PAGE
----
(2) The goods are acquired from an acquired person who acquired and has held the goods solely for resale or leasing to an entity not within the acquired person; or
(3) The acquired person has replaced, by acquisition or lease, all or substantially all of the productive capacity of the goods being sold within six months of that sale, or the acquired person has in good faith executed a contract to replace within six months after the sale, by acquisition or lease, all or substantially all of the productive capacity of the goods being sold; or
(4) The goods have been used by the acquired person solely to provide management and administrative support services for its business operations, and the acquired person has in good faith executed a contract to obtain substantially similar services as were provided by the goods being sold. Management and administrative support services include services such as accounting, legal, purchasing, payroll, billing and repair and maintenance of the acquired person's own equipment. Manufacturing, research and development, testing and distribution (i.e., warehousing and transportation) are not considered management and administrative support services.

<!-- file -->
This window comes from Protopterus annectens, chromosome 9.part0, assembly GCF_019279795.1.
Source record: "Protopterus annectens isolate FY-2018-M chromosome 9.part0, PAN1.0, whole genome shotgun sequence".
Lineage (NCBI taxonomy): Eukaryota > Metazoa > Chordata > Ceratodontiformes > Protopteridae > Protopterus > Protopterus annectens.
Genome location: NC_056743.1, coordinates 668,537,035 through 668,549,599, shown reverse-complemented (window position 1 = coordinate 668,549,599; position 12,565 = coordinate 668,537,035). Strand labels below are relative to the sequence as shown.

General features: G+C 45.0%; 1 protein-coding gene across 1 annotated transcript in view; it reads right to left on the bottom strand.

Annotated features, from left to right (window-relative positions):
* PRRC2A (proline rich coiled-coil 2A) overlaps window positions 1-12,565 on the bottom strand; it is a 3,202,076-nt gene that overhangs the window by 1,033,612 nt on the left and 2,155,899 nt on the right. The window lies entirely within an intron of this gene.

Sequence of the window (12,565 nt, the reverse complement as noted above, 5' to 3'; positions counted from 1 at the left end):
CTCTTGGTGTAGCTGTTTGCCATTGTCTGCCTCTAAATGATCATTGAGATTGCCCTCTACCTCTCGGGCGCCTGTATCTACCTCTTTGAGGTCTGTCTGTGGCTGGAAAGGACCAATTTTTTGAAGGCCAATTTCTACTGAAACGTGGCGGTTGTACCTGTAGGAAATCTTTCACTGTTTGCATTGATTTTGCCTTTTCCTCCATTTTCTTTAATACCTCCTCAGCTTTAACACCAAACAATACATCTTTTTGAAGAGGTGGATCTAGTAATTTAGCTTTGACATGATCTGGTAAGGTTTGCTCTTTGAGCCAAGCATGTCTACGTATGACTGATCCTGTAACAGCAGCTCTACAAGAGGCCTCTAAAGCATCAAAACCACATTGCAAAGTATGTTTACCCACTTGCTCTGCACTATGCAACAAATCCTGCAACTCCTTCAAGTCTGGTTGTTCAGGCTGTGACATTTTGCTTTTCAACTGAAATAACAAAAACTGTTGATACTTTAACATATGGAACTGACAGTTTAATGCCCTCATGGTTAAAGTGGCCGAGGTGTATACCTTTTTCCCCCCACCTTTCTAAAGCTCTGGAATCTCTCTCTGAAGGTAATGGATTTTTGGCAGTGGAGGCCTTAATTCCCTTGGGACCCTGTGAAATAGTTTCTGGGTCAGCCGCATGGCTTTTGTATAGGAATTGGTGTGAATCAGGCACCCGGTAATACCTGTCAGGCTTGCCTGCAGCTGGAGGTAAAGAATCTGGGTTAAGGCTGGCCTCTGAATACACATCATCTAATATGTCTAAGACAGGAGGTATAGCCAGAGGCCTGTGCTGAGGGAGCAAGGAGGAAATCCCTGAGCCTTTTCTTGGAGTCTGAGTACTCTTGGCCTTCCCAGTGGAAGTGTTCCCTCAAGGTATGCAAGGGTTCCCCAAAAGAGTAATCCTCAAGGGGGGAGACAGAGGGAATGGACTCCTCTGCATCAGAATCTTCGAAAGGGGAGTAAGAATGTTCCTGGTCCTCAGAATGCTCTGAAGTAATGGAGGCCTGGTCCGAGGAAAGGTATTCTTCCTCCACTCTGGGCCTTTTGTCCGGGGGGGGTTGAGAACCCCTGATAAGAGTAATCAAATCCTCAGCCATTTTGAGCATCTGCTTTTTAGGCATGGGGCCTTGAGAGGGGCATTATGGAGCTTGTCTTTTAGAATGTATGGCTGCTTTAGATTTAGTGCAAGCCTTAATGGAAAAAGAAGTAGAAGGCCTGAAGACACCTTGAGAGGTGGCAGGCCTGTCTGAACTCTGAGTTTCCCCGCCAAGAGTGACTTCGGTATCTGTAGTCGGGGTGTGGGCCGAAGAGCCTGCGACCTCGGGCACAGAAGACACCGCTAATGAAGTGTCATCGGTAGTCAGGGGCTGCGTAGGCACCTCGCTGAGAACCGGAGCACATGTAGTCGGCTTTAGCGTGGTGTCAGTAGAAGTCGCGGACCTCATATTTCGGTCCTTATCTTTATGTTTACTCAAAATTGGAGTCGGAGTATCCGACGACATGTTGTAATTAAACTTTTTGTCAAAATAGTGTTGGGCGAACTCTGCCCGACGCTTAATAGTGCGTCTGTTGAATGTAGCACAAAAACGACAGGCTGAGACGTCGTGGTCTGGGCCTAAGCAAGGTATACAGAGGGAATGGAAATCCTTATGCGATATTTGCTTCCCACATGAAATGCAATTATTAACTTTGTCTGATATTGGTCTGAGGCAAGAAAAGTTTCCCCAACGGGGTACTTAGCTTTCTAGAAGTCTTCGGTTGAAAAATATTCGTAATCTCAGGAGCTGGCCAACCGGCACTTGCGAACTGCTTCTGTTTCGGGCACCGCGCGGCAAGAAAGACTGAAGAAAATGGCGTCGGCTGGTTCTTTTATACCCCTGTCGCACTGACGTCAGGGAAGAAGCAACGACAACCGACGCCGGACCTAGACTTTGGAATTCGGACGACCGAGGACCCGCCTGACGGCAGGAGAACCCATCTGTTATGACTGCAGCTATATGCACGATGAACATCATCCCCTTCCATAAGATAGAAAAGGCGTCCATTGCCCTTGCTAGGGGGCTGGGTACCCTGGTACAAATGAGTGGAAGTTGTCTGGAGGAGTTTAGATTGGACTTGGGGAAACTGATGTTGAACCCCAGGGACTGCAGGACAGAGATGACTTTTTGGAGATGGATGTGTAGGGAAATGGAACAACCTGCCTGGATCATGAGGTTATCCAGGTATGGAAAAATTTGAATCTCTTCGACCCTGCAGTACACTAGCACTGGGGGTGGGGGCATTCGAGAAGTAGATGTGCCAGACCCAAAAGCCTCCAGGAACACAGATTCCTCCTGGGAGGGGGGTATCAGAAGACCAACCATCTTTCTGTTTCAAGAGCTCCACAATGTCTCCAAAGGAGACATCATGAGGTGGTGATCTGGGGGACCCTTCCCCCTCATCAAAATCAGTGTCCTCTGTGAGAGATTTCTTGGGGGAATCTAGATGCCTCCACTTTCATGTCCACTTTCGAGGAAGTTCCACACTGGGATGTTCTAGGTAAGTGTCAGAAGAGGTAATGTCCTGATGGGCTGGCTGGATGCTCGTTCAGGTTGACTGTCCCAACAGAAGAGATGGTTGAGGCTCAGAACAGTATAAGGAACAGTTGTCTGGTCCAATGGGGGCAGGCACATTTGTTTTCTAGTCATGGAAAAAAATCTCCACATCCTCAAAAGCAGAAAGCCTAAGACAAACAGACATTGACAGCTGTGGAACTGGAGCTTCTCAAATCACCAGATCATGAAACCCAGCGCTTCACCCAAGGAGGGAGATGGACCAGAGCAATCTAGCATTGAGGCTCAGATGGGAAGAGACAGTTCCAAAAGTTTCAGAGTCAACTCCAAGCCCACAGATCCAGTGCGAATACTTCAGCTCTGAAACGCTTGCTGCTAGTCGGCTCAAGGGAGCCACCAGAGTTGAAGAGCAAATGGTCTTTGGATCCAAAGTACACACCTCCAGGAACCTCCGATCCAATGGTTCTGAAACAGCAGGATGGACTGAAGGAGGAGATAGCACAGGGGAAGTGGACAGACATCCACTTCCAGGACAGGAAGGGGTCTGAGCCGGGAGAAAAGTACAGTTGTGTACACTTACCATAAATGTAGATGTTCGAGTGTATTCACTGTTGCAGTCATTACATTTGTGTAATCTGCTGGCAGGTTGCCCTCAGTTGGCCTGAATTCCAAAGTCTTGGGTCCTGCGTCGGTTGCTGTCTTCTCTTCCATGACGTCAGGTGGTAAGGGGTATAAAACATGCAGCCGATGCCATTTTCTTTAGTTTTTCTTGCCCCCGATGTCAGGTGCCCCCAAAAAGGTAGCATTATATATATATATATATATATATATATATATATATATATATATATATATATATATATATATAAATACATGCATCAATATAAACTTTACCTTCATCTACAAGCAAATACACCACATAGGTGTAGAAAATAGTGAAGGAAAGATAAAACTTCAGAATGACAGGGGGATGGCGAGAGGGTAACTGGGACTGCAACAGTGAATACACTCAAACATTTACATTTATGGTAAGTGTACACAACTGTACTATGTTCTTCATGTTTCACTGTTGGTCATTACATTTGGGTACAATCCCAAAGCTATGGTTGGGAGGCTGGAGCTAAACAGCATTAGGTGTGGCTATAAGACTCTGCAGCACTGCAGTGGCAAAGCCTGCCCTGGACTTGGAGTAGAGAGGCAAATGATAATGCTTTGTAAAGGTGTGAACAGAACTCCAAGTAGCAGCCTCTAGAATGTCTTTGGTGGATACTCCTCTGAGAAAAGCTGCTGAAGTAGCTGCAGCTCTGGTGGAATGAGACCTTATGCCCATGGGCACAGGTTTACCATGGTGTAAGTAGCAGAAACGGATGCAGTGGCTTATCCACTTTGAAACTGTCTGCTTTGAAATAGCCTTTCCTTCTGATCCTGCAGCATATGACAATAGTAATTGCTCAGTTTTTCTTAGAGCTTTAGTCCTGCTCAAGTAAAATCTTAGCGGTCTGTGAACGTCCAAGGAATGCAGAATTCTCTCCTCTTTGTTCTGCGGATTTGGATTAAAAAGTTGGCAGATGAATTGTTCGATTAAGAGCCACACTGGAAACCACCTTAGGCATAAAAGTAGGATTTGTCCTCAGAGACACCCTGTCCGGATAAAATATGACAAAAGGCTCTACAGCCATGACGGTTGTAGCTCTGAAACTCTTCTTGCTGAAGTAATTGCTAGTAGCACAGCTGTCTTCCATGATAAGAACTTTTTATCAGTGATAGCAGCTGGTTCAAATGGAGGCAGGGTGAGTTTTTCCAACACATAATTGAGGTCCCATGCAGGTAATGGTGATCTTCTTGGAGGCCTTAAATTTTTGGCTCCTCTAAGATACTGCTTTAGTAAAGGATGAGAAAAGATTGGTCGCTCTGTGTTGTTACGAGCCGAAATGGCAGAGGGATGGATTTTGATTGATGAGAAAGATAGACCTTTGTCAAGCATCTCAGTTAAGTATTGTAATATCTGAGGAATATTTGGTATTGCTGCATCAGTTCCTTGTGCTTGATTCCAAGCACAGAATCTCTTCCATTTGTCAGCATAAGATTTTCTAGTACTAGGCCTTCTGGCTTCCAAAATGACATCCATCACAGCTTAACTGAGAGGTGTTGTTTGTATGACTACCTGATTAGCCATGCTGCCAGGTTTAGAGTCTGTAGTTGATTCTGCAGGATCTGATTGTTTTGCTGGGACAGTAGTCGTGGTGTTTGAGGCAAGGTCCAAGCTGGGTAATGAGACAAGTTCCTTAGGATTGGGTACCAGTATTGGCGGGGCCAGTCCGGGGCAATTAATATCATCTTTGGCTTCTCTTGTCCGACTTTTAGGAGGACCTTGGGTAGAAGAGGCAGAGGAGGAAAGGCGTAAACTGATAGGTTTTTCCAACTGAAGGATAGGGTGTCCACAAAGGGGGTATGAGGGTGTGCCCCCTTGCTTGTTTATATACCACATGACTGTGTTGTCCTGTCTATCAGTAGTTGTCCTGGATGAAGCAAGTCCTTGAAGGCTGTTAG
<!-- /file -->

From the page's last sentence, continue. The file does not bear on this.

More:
Examples:
1. Greengrocer Inc. intends to sell to “A” all of the assets of one of the 12 grocery stores that it owns and operates throughout the metropolitan area of City X. Each of Greengrocer's stores constitutes an operating unit, i.e., a business undertaking in a particular location. Thus “A's” acquisition is not exempt as an acquisition in the ordinary course of business. However, the acquisition will not be subject to the notification requirements if the acquisition price or fair market value of the store's assets does not exceed $50 million (as adjusted).
2. “A,” a manufacturer of airplane engines, agrees to pay in excess of $50 million (as adjusted) to “B,” a manufacturer of airplane parts, for certain new engine components to be used in the manufacture of airplane engines. The acquisition is exempt under § 802.1(b) as new goods as well as under § 802.1(c)(3) as current supplies.